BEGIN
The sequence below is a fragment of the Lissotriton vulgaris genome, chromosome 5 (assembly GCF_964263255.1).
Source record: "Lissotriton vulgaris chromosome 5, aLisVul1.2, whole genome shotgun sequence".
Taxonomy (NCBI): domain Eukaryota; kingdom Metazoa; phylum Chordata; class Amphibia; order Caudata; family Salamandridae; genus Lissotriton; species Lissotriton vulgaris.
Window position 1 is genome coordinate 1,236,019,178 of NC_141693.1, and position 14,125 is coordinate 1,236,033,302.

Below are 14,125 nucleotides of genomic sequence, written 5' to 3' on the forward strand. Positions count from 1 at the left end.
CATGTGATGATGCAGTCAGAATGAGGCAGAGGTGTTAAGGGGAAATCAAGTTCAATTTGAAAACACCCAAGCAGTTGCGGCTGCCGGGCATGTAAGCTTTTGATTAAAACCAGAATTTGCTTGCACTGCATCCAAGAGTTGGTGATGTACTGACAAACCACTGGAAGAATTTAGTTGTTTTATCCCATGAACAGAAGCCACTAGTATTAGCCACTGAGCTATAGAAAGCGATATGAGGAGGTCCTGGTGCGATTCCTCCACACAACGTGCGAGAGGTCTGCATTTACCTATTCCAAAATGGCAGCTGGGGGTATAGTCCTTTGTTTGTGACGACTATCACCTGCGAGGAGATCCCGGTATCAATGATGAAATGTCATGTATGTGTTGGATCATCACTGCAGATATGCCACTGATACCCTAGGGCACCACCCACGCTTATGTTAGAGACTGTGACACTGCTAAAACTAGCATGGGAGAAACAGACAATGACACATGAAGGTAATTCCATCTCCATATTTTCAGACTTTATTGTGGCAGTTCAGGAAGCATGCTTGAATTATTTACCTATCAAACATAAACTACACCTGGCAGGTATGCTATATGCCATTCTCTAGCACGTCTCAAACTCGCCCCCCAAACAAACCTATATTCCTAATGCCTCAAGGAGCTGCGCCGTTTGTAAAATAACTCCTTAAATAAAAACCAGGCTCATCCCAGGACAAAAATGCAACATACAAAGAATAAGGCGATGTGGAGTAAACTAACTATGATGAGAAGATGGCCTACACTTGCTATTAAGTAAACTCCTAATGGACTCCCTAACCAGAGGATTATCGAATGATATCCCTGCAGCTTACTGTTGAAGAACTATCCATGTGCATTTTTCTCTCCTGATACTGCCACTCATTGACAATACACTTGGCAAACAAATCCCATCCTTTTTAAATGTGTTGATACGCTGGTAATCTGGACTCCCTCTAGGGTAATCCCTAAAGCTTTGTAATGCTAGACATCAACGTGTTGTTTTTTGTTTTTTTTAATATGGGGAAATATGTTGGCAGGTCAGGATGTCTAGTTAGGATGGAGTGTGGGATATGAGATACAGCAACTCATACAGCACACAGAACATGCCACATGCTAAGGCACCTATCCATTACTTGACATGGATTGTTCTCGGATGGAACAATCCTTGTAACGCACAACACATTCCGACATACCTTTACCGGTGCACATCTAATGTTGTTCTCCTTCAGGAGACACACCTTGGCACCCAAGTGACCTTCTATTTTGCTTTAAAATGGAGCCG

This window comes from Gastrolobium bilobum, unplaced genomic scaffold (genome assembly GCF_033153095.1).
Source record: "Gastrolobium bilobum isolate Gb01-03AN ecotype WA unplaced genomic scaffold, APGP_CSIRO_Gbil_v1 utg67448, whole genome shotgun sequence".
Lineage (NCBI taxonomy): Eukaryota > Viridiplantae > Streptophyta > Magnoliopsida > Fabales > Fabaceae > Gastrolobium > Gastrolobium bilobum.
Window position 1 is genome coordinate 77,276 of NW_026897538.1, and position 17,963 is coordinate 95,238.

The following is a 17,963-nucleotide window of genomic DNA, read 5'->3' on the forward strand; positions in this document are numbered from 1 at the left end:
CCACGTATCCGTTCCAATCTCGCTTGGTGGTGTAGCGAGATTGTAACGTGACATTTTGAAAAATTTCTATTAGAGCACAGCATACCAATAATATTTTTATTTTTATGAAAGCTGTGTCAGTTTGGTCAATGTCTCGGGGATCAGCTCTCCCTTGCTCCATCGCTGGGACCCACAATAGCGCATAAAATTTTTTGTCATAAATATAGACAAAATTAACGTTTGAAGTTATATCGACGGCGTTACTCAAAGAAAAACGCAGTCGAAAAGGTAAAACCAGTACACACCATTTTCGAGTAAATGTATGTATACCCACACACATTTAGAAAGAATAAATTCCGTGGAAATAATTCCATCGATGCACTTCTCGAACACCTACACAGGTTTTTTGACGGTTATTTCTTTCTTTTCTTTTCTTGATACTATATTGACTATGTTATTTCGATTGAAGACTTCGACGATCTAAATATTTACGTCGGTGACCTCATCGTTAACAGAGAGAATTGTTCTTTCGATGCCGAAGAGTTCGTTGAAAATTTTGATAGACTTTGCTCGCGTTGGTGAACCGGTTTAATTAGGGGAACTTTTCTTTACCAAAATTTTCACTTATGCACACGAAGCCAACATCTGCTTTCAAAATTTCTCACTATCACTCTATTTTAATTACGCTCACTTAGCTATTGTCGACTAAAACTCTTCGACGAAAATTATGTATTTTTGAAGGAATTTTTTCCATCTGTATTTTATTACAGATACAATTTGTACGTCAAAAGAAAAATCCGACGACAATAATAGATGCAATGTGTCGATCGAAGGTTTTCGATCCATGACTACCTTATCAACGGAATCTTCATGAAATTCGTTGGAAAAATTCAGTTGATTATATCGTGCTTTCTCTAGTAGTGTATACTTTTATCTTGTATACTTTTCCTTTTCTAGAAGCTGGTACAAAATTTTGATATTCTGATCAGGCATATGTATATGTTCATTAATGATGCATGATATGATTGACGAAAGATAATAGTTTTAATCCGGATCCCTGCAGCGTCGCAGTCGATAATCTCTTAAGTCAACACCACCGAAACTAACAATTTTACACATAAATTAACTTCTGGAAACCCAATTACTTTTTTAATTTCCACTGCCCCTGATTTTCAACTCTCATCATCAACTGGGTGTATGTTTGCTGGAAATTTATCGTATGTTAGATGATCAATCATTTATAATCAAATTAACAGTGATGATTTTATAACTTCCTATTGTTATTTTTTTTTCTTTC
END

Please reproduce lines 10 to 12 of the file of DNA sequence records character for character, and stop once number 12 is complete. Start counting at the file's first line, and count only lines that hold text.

Window position 1 is genome coordinate 77,276 of NW_026897538.1, and position 17,963 is coordinate 95,238.

The following is a 17,963-nucleotide window of genomic DNA, read 5'->3' on the forward strand; positions in this document are numbered from 1 at the left end:
CCACGTATCCGTTCCAATCTCGCTTGGTGGTGTAGCGAGATTGTAACGTGACATTTTGAAAAATTTCTATTAGAGCACAGCATACCAATAATATTTTTATTTTTATGAAAGCTGTGTCAGTTTGGTCAATGTCTCGGGGATCAGCTCTCCCTTGCTCCATCGCTGGGACCCACAATAGCGCATAAAATTTTTTGTCATAAATATAGACAAAATTAACGTTTGAAGTTATATCGACGGCGTTACTCAAAGAAAAACGCAGTCGAAAAGGTAAAACCAGTACACACCATTTTCGAGTAAATGTATGTATACCCACACACATTTAGAAAGAATAAATTCCGTGGAAATAATTCCATCGATGCACTTCTCGAACACCTACACAGGTTTTTTGACGGTTATTTCTTTCTTTTCTTTTCTTGATACTATATTGACTATGTTATTTCGATTGAAGACTTCGACGATCTAAATATTTACGTCGGTGACCTCATCGTTAACAGAGAGAATTGTTCTTTCGATGCCGAAGAGTTCGTTGAAAATTTTGATAGACTTTGCTCGCGTTGGTGAACCGGTTTAATTAGGGGAACTTTTCTTTACCAAAATTTTCACTTATGCACACGAAGCCAACATCTGCTTTCAAAATTTCTCACTATCACTCTATTTTAATTACGCTCACTTAGCTATTGTCGACTAAAACTCTTCGACGAAAATTATGTATTTTTGAAGGAATTTTTTCCATCTGTATTTTATTACAGATACAATTTGTACGTCAAAAGAAAAATCCGACGACAATAATAGATGCAATGTGTCGATCGAAGGTTTTCGATCCATGACTACCTTATCAACGGAATCTTCATGAAATTCGTTGGAAAAATTCAGTTGATTATATCGTGCTTTCTCTAGTAGTGTATACTTTTATCTTGTATACTTTTCCTTTTCTAGAAGCTGGTACAAAATTTTGATATTCTGATCAGGCATATGTATATGTTCATTAATGATGCATGATATGATTGACGAAAGATAATAGTTTTAATCCGGATCCCTGCAGCGTCGCAGTCGATAATCTCTTAAGTCAACACCACCGAAACTAACAATTTTACACATAAATTAACTTCTGGAAACCCAATTACTTTTTTAATTTCCACTGCCCCTGATTTTCAACTCTCATCATCAACTGGGTGTATGTTTGCTGGAAATTTATCGTATGTTAGATGATCAATCATTTATAATCAAATTAACAGTGATGATTTTATAACTTCCTATTGTTATTTTTTTTTCTTTC